Double standards? Arab journo corners EU’s Borrell on ‘war crimes’ definition

LONDON: Al Arabiya news channel pledged its “full support” to anchor Layal Alekhtiar after an arrest warrant was issued against her by a Lebanese military prosecutor.

The warrant came a month after Alekhtiar interviewed an Israeli military spokesperson for the channel, Al Arabiya said in a statement on Friday.

IDF spokesperson for Arabic media, Avichay Adraee, appeared on the channel amid the beginning of the Israeli assault on Gaza.

On Thursday, a Lebanese military prosecutor issued a warrant against Alekhtiar following a lawsuit filed by a group of journalists who accused the anchor of “communicating with enemy officials.”

Al Arabiya said the move “constitutes an attack on journalism and its fundamental values,” including the commitment to professional practices and balanced news coverage.”

The news network added that the warrant “is an attempt to intimidate journalists to prevent them from engaging in professional discussions and impartial news coverage.”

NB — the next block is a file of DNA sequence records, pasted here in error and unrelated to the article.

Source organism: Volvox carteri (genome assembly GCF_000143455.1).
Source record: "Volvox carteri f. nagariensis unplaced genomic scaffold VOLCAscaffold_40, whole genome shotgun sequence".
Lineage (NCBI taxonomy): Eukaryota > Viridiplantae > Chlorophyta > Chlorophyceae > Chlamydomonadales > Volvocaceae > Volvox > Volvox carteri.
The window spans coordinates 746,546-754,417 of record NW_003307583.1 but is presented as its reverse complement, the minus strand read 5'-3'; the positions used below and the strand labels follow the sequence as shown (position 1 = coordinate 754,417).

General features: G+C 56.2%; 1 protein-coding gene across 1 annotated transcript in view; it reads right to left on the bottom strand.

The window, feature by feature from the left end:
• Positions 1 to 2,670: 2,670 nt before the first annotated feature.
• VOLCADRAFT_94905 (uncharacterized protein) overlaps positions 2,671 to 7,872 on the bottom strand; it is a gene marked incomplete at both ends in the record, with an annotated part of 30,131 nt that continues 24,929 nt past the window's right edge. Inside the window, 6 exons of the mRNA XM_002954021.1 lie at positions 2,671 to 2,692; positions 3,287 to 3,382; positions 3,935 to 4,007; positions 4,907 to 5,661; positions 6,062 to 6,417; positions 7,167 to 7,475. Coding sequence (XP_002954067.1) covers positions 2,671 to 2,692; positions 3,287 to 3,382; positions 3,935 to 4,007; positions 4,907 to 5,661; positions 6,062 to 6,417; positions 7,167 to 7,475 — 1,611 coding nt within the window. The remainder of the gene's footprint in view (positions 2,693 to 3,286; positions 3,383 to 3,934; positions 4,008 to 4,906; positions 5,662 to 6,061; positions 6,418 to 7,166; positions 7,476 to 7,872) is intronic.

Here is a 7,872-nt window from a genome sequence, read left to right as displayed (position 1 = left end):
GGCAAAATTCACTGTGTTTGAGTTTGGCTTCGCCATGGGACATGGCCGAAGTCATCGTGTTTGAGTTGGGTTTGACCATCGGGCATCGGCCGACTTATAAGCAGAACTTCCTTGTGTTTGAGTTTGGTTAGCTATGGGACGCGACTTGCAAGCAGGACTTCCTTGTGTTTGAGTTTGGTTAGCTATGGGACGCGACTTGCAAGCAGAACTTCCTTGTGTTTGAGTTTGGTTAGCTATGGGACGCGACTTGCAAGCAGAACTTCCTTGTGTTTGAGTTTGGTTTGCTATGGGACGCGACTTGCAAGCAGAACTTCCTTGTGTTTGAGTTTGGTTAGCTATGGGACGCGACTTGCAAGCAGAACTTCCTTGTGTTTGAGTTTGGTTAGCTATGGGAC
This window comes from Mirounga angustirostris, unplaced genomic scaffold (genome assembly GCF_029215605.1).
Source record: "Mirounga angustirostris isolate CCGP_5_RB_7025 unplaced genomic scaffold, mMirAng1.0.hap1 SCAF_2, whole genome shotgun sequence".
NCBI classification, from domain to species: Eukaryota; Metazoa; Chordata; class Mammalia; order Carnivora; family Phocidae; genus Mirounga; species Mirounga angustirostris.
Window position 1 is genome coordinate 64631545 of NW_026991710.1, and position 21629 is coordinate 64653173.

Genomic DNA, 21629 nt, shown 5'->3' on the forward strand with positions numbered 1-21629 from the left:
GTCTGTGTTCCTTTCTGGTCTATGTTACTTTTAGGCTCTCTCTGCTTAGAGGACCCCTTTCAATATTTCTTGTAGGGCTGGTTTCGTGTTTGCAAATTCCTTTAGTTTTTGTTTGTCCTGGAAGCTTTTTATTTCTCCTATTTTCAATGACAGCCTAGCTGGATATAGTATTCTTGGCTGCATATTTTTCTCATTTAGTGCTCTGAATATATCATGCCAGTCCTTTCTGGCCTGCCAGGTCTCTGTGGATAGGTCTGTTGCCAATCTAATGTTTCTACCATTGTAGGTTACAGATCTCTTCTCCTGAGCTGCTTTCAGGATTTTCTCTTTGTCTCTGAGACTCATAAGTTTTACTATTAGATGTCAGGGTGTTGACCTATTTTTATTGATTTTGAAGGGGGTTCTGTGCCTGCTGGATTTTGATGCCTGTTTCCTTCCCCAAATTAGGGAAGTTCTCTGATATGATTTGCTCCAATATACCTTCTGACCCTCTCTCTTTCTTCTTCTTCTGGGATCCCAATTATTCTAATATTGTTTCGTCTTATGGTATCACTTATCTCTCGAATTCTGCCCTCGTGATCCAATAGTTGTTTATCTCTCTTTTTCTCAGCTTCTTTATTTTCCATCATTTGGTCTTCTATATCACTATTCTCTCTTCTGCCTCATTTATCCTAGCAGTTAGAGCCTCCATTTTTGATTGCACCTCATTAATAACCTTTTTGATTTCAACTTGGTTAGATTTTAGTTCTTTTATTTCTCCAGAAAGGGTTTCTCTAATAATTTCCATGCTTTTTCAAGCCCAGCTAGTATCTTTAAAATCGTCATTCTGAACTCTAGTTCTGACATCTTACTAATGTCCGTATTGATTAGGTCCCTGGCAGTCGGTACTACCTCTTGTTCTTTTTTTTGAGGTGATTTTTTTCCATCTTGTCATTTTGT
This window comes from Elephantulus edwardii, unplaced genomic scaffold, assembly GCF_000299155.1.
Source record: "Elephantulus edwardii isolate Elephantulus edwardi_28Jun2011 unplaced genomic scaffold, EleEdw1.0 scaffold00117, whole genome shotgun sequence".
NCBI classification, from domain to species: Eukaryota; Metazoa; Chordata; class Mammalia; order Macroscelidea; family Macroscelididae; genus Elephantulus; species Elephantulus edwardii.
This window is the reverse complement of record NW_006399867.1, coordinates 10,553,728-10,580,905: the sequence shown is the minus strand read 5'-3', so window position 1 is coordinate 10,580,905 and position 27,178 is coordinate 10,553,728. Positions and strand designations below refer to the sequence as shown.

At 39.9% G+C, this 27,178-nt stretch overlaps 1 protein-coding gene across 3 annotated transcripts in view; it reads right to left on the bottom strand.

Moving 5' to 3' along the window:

Among the journalists who filed the complaint against Alekhtiar was Lebanese reporter Hussein Mortada, who works for the Syrian News Channel, a Damascus-based state-run television station.

The lawsuit said: “Attorney Ghassan Al-Mawla has filed a report before the Military Court against the Zionist Layal Alekhtiar, who claims to be a journalist, for conducting an interview on the Hebrew channel (referring to Al Arabiya) with the Zionist killer, Avichay Adraee.

“Every communication is a contribution to the shedding of Palestinian blood, including children, women and the elderly, and we as detainees will not spare any of these traitors, and we will hold them accountable.”

Immediately after her interview with Adraee in early October, Alekhtiar was subjected to a barrage of criticism on social media, particularly from Hezbollah supporters, with some accusing her of being a traitor and an Israeli spy.

Lebanese government insiders advised Alekhtiar, who is now in Dubai, to avoid returning to Lebanon as she could face arrest.

In an interview with Arab News last month, Alekhtiar said that other Lebanese journalists, as well as Palestinian media professionals, have previously interviewed Israeli officials.

It was important to “get a second point of view” to achieve balanced reporting, she added.

“Currently I can’t go to Beirut; journalists and politicians have advised me not to go to Lebanon because I will be arrested,” she told Arab News.

“People are trying to intimidate journalists. They’re saying: ‘Look at what we can do, we can stop you and prevent you from entering the country’.”

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